Archive for August, 2009

I recently participated in some research that an organization is doing to update its Development Education strategy. One of the questions during the interview was whether the term ‘development education’ is relevant anymore, and for whom. It made me think about a comment I recently came across asking if people in ‘developing’ countries use the term ICT4D or just call it ‘ICT.’

Development Education is often used to describe different activities that development organizations do ‘in the North’ to educate donors, students, and/or the public in general about the realities of the “developing” world. It aims to help people better understand ‘good development’ and to get them to make personal choices that would contribute to ‘good development’ overseas (eg., voting, purchasing or consuming differently, supporting policies that offer certain benefits to the developing world, volunteering, ‘spreading the word’, etc.).

Development Education can be used to prime or soften people up for advocacy campaigns and concrete actions. It can be directed at large donors when organizations are attempting to get them to change policies or funding habits. It can be part of the school curriculum, created in a way that maintains a middle ground, but prompts students to think about issues and choices faced in development or the global context (see Choices for the 21st Century Curriculum). And some governments give grants out under the category of ‘development education’ when they are funding organizations to ‘educate’ people overseas about how friendly and generous the donor country and their policies and people are.

In most cases, I think the concept of Development Education is a good one. It helps people understand the broader picture, the structural causes of poverty, cultural relevance, why hand-outs are not the way to go, why local ownership is important, and why the way people do things ‘here’ isn’t necessarily the way people should do things ‘there’. It helps scratch under the surface of advocacy campaigns so that people better understand why they are signing something or clicking on that email to their senators. It can be a way of bringing examples of good practices and real situations to large donors to change their perspectives on what they donate to based on concrete experiences rather than hyphotheses and theories or the latest trends.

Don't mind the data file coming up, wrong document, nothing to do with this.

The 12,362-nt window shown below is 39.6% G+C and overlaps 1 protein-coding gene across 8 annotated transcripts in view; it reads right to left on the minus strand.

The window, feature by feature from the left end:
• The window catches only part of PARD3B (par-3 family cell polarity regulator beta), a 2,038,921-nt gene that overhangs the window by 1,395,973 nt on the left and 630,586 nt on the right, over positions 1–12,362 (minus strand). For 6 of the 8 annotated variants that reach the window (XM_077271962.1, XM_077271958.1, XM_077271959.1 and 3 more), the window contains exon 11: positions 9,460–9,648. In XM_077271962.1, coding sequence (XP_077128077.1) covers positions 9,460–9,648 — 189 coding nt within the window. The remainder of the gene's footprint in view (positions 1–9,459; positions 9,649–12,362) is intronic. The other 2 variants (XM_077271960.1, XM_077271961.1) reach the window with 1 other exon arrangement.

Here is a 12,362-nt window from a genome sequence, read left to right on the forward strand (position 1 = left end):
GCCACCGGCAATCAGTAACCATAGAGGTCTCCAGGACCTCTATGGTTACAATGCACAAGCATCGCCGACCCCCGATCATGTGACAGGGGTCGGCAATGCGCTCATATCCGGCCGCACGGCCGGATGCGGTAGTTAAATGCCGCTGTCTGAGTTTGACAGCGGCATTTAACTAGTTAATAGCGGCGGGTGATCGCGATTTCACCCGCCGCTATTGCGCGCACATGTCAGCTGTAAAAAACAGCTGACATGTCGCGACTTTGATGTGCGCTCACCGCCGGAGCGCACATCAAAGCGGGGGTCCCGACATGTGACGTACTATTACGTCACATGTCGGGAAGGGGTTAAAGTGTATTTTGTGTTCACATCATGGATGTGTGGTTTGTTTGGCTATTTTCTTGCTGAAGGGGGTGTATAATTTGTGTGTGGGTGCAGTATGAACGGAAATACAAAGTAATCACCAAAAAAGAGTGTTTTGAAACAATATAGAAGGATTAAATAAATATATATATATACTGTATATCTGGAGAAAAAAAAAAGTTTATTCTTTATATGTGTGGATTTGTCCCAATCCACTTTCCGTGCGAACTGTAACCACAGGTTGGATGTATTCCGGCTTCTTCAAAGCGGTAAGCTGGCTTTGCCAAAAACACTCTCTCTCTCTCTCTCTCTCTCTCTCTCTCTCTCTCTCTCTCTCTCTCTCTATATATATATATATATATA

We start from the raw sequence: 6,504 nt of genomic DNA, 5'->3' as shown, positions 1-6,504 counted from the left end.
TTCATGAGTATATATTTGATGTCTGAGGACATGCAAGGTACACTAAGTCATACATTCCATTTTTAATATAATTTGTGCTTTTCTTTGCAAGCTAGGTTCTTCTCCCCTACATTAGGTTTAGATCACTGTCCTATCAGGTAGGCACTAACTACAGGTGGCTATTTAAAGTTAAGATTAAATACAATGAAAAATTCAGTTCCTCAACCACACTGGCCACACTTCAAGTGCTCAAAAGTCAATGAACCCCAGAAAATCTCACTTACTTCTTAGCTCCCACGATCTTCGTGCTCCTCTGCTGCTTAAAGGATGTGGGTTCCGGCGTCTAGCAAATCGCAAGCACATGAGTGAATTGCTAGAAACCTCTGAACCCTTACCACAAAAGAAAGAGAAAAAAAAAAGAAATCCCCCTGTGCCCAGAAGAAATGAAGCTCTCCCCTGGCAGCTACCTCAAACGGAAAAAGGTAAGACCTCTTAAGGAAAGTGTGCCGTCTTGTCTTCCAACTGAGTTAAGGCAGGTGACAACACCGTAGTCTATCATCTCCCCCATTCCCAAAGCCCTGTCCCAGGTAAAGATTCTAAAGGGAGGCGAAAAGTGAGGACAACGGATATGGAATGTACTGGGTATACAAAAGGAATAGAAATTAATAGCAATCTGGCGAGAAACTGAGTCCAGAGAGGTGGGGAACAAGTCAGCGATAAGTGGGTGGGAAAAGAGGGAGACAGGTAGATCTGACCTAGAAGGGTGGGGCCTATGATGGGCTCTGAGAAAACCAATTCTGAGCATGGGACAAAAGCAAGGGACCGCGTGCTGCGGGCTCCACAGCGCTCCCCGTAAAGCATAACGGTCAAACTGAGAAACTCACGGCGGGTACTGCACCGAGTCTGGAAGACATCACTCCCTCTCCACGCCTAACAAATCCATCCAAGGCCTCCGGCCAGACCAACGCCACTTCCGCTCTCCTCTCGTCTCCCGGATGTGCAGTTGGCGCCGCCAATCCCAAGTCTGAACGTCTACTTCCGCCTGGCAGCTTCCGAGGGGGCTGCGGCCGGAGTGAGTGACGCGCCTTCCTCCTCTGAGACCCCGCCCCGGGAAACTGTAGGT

Development Education seems especially important in the US where people often give out of a charity mindset or guilt; where they are bombarded daily with pathetic images of starving children who can be fed for just 50 cents a day; and where stories of American heroes who go off to ‘solve’ problems for those living in other places get more airtime than stories of capable people in other countries resolving things on their own. It has a place with US young people who don’t have access to much global education in the classroom because standardized tests focus on the 4 basics. (As opposed to the UK, for example, where schools are mandated and funded to offer topics that provide global perspective on global issues). Yes, in the US there is very likely a place for something along the lines of ‘Development Education’.

But can a global organization talk about ‘Development Education’ in a way that is relevant across all countries where it’s working? And if so, what would be the common term? What constitutes Development Education ‘in the South’ and is it even a relevant concept? Can development education be separated from civic engagement, advocacy and political processes? I have some thoughts around this, but haven’t hit on one that convinces me enough…. I’m sure I could just google it, but what would be the fun in that?

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I wrote last week about Mambe Churchill Nanje and his work with Village Diary in Cameroon. But Village Diary is not Churchill’s whole story. The other part is his company Afrovisiongroup.com and the company he was keeping when we met up for a Malta and some Castels. Photo: Churchill and Steveslil.